Honors College Retro Readings Course to Focus on the World of J.R.R. Tolkien
Like elves? Throwing things into volcanoes? Think hobbits have it good with second breakfasts? This fall, the Honors College invites you to think critically about these and other matters, and to develop a more sophisticated appreciation of J.R.R. Tolkien's The Lord of the Rings.
In this course, students will read The Lord of the Rings, but Tolkien wasn't only a fantasy writer and world-builder. He was an Oxford professor of medieval literature, and students will also read a small sampling of his professional scholarship. Tolkien thought deeply about the power of myth, the justness of war, and humanity's relationship to the natural world.
"Tolkien's rich work allows us to have great conversations about technology, progress, religion, race, gender, history and much more," Smith said. "Teaching this class has been one of my favorite experiences at the University of Arkansas. Some students arrive with a deep knowledge of Tolkien and his mythos, but others arrive having only seen a movie or two. The mix is exciting, and it makes for some really great discussions."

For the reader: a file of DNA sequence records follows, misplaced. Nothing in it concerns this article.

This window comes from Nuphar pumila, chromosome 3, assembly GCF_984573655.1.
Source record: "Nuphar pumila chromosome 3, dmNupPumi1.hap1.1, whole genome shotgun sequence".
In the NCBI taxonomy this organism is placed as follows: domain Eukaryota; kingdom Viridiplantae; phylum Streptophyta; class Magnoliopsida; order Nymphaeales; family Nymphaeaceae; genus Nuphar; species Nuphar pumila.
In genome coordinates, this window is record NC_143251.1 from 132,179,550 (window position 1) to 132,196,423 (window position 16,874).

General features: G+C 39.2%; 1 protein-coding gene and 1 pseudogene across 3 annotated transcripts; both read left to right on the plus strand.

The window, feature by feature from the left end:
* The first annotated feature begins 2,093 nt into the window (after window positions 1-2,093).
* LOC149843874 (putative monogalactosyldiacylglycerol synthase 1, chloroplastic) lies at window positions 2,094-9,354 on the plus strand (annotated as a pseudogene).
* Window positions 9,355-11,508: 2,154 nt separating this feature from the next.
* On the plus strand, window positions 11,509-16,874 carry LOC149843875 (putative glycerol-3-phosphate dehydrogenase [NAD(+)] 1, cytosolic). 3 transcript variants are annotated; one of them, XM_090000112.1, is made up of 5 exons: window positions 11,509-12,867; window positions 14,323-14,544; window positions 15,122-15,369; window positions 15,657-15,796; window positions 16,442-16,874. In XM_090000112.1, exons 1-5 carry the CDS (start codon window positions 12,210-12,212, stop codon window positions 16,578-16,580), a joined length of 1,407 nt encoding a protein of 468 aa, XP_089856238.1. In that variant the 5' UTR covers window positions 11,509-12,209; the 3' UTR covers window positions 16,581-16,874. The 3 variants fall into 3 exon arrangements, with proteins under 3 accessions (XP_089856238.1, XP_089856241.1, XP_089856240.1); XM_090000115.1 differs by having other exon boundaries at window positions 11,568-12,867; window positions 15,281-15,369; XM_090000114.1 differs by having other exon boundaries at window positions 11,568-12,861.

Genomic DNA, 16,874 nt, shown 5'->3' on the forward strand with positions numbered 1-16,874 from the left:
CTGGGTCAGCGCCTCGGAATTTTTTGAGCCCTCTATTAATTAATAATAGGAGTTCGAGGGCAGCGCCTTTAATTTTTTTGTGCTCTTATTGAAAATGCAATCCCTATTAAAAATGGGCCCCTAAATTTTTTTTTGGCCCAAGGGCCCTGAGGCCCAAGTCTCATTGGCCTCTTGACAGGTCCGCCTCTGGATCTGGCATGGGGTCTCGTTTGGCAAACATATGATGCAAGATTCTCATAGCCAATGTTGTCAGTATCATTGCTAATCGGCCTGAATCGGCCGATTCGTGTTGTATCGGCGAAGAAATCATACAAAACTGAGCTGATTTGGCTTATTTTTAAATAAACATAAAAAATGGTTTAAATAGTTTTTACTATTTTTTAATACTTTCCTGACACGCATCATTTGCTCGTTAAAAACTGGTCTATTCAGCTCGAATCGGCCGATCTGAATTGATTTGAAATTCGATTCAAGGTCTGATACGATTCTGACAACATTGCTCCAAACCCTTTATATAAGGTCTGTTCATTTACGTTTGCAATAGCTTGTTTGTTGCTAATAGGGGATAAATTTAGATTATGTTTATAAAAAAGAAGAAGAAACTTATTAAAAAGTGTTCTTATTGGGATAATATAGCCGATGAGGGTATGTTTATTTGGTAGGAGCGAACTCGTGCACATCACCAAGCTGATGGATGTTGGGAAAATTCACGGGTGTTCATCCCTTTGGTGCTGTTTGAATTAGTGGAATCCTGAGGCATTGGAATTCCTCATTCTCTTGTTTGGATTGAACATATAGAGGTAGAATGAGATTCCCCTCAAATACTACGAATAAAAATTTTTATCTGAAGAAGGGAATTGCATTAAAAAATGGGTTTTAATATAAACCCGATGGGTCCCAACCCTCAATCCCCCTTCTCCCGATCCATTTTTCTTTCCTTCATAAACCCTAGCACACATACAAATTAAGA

In addition, students will explore the critical reception of Tolkien's work, his status as a post-war writer, adaptations of his work and his use of medieval literature in creating his own fictional universe.
"We're delighted to have Dr. Smith once again leading discussions about such a seminal literary work," said Lynda Coon, dean of the Honors College and professor for Desert, a recent Retro Readings course. "The opportunity to study classic works of literature from all genres is indispensable for a well-rounded education, and appeals to many honors students."
Honors students must apply to participate in this Retro Readings course, and seats are typically capped at 12 per class. Interested students are encouraged to read more about Tolkien and Smith on the Retro Readings web page.
The deadline to apply is 11:59 p.m. Friday, April 3.
In Honors College Retro Readings courses, students from all colleges tackle classic texts from a contemporary, multidisciplinary point of view. These 75-minute, one-credit-hour honors courses pair students with expert faculty to provide them with a "Great Books" experience, one of the hallmarks of a liberal arts education. Previous topics include the Quran, the works of Darwin and J.K. Rowling's Harry Potter series.
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